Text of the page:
Halt called on project to ease flooding

Simon Drew. Photo: ODT files
Simon Drew. Photo: ODT files
Establishing a temporary wastewater overflow system for the Kaikorai Stream in Dunedin was abandoned after a contractor had done six months of work, at a cost of about $58,000.

The planned project had been promoted as an interim solution to alleviate wastewater flooding in South Dunedin during significant rain by diverting screened wastewater from the Kaikorai Valley catchment to the stream.

However, the Dunedin City Council announced last week continuing the project would have been unfeasible for cost and environmental reasons.

The contract had been awarded to Stantec New Zealand in February 2019 and it was originally valued at almost $150,000.

Work was to include an outfall structure intended to have a service life of no more than 10 years, serving as a short-term solution while a larger, new pipe from the valley to the Green Island wastewater treatment plant was built and the plant there upgraded.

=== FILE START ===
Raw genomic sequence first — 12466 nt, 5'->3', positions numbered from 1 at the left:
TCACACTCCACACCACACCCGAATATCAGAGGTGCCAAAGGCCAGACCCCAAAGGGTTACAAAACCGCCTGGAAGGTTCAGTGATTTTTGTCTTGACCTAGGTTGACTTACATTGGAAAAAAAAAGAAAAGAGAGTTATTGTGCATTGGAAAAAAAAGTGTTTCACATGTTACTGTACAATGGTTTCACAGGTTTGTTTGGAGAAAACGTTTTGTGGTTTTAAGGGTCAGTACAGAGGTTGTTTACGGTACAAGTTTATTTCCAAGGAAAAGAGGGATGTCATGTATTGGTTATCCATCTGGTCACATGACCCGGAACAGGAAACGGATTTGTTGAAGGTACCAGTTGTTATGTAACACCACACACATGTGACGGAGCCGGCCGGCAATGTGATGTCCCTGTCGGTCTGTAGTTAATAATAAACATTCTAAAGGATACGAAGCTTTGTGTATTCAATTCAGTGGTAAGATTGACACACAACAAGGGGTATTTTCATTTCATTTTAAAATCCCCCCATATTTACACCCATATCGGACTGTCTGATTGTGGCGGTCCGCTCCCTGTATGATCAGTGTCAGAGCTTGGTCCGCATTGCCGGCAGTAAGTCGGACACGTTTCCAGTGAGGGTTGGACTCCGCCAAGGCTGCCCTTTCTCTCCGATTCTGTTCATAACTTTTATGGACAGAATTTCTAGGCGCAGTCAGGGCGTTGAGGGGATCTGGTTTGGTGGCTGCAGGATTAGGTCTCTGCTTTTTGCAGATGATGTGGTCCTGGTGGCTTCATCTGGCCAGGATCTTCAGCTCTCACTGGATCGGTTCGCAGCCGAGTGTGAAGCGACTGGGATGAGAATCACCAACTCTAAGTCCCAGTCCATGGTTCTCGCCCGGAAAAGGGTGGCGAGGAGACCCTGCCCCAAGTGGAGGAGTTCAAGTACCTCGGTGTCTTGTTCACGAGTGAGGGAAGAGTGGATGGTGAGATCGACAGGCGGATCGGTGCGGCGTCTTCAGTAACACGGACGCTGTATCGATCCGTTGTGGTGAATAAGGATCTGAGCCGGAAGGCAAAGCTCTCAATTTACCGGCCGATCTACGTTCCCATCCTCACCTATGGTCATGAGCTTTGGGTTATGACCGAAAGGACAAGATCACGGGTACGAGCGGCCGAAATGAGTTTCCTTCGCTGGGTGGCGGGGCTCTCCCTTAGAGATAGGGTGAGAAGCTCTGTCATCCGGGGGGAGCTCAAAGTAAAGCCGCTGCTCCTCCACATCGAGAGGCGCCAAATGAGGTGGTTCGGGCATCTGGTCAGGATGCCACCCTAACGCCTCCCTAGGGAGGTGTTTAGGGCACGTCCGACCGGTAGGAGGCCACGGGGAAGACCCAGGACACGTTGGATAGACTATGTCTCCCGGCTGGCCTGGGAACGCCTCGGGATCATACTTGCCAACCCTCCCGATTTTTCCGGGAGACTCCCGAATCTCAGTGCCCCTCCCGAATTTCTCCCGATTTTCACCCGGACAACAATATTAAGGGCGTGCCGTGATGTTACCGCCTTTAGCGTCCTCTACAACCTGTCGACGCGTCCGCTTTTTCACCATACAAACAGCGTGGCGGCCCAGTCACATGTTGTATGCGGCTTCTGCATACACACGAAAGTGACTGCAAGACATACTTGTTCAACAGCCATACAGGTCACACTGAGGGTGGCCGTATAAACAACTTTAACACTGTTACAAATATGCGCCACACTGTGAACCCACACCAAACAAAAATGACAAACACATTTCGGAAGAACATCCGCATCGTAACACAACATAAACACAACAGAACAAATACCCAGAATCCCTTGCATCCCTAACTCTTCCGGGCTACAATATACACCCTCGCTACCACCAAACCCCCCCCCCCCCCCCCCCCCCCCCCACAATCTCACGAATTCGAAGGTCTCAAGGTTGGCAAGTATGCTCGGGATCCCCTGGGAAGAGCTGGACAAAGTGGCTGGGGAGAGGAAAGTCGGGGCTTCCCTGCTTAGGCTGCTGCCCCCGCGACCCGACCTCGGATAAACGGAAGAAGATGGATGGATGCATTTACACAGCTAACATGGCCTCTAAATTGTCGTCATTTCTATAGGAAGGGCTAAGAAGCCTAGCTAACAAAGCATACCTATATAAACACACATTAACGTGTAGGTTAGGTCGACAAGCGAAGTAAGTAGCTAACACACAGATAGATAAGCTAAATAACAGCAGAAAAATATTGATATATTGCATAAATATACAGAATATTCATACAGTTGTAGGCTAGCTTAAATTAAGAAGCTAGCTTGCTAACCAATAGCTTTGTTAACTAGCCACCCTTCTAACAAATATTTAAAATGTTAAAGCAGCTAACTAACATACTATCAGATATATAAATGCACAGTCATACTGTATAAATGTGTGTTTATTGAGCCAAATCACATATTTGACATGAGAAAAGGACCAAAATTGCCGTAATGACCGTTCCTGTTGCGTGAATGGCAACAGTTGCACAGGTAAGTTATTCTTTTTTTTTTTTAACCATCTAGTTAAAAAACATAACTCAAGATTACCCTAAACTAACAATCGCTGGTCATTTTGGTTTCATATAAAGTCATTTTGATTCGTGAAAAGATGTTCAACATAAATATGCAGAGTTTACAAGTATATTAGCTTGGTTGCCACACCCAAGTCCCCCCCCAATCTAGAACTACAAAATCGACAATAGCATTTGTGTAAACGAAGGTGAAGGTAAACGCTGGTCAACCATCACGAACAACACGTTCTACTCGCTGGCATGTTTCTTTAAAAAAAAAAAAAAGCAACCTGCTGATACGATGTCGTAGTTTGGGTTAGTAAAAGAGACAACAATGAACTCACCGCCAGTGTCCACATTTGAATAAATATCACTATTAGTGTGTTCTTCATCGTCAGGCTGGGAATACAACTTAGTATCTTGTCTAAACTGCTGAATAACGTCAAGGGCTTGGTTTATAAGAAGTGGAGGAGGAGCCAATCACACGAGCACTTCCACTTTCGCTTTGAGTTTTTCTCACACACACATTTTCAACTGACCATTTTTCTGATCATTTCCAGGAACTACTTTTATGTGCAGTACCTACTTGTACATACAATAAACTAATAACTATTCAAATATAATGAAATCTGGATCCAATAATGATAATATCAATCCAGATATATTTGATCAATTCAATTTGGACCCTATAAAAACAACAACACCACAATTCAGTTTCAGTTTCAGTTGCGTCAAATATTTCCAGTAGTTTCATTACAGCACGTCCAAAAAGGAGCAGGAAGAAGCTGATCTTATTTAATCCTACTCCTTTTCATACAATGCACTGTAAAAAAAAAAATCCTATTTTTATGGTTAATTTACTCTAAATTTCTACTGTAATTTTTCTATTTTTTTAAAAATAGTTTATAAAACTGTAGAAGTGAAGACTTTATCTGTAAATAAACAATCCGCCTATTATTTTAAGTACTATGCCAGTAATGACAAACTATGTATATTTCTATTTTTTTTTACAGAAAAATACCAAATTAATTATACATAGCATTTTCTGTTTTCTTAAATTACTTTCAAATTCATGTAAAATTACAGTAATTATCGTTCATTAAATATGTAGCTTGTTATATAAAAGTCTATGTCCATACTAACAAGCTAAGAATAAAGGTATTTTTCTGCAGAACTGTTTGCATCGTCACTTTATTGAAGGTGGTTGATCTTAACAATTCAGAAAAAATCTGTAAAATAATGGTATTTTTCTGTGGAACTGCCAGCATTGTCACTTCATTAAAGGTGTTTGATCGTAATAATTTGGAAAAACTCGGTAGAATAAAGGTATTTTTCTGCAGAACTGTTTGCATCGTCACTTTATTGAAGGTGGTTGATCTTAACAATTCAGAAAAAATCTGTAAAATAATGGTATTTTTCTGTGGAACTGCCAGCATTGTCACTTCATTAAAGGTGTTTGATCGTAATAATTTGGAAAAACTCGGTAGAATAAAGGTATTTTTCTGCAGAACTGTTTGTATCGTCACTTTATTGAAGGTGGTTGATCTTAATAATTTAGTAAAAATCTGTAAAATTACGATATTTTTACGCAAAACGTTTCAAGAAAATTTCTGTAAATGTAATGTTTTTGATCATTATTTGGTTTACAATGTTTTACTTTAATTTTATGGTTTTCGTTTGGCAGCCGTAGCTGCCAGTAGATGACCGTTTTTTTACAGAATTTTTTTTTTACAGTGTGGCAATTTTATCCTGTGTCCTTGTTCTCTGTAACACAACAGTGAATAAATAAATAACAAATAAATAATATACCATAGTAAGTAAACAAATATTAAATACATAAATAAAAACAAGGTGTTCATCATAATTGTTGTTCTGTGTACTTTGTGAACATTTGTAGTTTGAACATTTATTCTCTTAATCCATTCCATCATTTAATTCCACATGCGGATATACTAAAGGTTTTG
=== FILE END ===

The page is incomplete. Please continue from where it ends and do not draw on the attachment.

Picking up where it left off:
Stantec had been paid just over $58,250 after six months’ work, when the work was stopped and the contract finished, a city council spokesman said.

The project had been described by the council as urgent, but council chief executive Sandy Graham told a hui in South Dunedin last week that alternative, medium-term solutions were now being looked into.

Parts of the pipe network can become overloaded during heavy rain, resulting in diluted wastewater overflowing from manhole covers, particularly in the Surrey St area.

Dunedin City Council infrastructure and development general manager Simon Drew said the response so far had included installation of non-return valves at high-risk properties in the Surrey St area.

Old and leaking pipes in areas such as Kaikorai Valley had also been replaced.

Mr Drew said the planned long-term solution - including the Green Island treatment plant upgrade and the new pipe from Kaikorai Valley - was still being investigated and tested against other options.

The council plans to spend $138 million on wastewater system renewal and upgrade projects in the next 10 years and another $36.7 million on South Dunedin stormwater flood alleviation.


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